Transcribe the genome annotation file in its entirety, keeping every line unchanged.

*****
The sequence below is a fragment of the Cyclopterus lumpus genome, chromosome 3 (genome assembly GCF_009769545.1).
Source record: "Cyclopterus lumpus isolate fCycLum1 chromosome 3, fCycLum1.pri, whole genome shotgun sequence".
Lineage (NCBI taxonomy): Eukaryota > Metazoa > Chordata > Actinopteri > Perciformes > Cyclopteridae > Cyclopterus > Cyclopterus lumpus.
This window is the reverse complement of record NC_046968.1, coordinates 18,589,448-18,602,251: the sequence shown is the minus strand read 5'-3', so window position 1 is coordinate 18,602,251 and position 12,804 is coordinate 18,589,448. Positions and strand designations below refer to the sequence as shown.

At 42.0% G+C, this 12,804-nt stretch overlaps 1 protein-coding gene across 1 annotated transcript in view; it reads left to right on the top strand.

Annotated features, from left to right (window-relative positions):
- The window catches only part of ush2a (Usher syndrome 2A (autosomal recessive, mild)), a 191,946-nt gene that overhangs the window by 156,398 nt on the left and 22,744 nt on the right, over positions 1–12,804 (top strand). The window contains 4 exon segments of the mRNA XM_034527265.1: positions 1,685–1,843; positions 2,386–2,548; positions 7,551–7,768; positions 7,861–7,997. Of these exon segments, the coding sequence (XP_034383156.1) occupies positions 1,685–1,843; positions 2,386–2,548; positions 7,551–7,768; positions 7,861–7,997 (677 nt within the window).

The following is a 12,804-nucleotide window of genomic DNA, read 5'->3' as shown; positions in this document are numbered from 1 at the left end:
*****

The sequence below is a fragment of the Cyclopterus lumpus genome, chromosome 3 (genome assembly GCF_009769545.1).
Source record: "Cyclopterus lumpus isolate fCycLum1 chromosome 3, fCycLum1.pri, whole genome shotgun sequence".
Lineage (NCBI taxonomy): Eukaryota > Metazoa > Chordata > Actinopteri > Perciformes > Cyclopteridae > Cyclopterus > Cyclopterus lumpus.
This window is the reverse complement of record NC_046968.1, coordinates 18,589,448-18,602,251: the sequence shown is the minus strand read 5'-3', so window position 1 is coordinate 18,602,251 and position 12,804 is coordinate 18,589,448. Positions and strand designations below refer to the sequence as shown.

At 42.0% G+C, this 12,804-nt stretch overlaps 1 protein-coding gene across 1 annotated transcript in view; it reads left to right on the top strand.

Annotated features, from left to right (window-relative positions):
- The window catches only part of ush2a (Usher syndrome 2A (autosomal recessive, mild)), a 191,946-nt gene that overhangs the window by 156,398 nt on the left and 22,744 nt on the right, over positions 1–12,804 (top strand). The window contains 4 exon segments of the mRNA XM_034527265.1: positions 1,685–1,843; positions 2,386–2,548; positions 7,551–7,768; positions 7,861–7,997. Of these exon segments, the coding sequence (XP_034383156.1) occupies positions 1,685–1,843; positions 2,386–2,548; positions 7,551–7,768; positions 7,861–7,997 (677 nt within the window).

The following is a 12,804-nucleotide window of genomic DNA, read 5'->3' as shown; positions in this document are numbered from 1 at the left end: